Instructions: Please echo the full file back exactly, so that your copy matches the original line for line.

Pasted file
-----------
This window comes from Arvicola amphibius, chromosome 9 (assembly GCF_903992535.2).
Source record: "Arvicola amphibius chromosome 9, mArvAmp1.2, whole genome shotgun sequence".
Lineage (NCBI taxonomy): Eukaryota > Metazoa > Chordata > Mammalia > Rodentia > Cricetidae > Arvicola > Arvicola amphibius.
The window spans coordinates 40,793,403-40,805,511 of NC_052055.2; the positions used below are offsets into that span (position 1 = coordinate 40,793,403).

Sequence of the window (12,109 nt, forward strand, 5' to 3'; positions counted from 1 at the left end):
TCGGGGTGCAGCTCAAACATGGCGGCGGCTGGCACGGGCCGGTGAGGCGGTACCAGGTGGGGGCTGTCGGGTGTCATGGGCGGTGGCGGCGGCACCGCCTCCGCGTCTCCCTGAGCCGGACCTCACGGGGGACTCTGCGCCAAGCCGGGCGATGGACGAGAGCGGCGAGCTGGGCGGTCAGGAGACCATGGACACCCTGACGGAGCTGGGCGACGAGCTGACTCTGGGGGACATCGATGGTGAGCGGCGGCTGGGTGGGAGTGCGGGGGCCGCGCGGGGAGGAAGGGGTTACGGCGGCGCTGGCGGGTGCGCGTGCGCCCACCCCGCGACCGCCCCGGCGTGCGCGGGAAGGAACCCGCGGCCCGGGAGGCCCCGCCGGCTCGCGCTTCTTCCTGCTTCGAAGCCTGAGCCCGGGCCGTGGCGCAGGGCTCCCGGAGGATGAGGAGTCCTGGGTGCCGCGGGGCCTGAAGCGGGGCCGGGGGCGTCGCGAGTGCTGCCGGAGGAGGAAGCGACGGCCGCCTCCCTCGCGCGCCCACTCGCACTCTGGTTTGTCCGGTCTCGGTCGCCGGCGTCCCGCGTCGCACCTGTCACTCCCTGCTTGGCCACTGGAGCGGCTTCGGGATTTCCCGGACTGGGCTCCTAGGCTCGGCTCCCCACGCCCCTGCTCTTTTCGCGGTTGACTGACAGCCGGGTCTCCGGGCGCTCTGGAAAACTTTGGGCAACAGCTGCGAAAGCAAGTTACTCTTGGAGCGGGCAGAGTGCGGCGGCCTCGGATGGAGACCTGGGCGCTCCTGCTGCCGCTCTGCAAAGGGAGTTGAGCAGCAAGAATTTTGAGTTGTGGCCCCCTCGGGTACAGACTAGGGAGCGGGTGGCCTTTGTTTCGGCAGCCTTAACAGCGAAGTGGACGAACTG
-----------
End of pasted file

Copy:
This window comes from Arvicola amphibius, chromosome 9 (assembly GCF_903992535.2).
Source record: "Arvicola amphibius chromosome 9, mArvAmp1.2, whole genome shotgun sequence".
Lineage (NCBI taxonomy): Eukaryota > Metazoa > Chordata > Mammalia > Rodentia > Cricetidae > Arvicola > Arvicola amphibius.
The window spans coordinates 40,793,403-40,805,511 of NC_052055.2; the positions used below are offsets into that span (position 1 = coordinate 40,793,403).

Sequence of the window (12,109 nt, forward strand, 5' to 3'; positions counted from 1 at the left end):
TCGGGGTGCAGCTCAAACATGGCGGCGGCTGGCACGGGCCGGTGAGGCGGTACCAGGTGGGGGCTGTCGGGTGTCATGGGCGGTGGCGGCGGCACCGCCTCCGCGTCTCCCTGAGCCGGACCTCACGGGGGACTCTGCGCCAAGCCGGGCGATGGACGAGAGCGGCGAGCTGGGCGGTCAGGAGACCATGGACACCCTGACGGAGCTGGGCGACGAGCTGACTCTGGGGGACATCGATGGTGAGCGGCGGCTGGGTGGGAGTGCGGGGGCCGCGCGGGGAGGAAGGGGTTACGGCGGCGCTGGCGGGTGCGCGTGCGCCCACCCCGCGACCGCCCCGGCGTGCGCGGGAAGGAACCCGCGGCCCGGGAGGCCCCGCCGGCTCGCGCTTCTTCCTGCTTCGAAGCCTGAGCCCGGGCCGTGGCGCAGGGCTCCCGGAGGATGAGGAGTCCTGGGTGCCGCGGGGCCTGAAGCGGGGCCGGGGGCGTCGCGAGTGCTGCCGGAGGAGGAAGCGACGGCCGCCTCCCTCGCGCGCCCACTCGCACTCTGGTTTGTCCGGTCTCGGTCGCCGGCGTCCCGCGTCGCACCTGTCACTCCCTGCTTGGCCACTGGAGCGGCTTCGGGATTTCCCGGACTGGGCTCCTAGGCTCGGCTCCCCACGCCCCTGCTCTTTTCGCGGTTGACTGACAGCCGGGTCTCCGGGCGCTCTGGAAAACTTTGGGCAACAGCTGCGAAAGCAAGTTACTCTTGGAGCGGGCAGAGTGCGGCGGCCTCGGATGGAGACCTGGGCGCTCCTGCTGCCGCTCTGCAAAGGGAGTTGAGCAGCAAGAATTTTGAGTTGTGGCCCCCTCGGGTACAGACTAGGGAGCGGGTGGCCTTTGTTTCGGCAGCCTTAACAGCGAAGTGGACGAACTG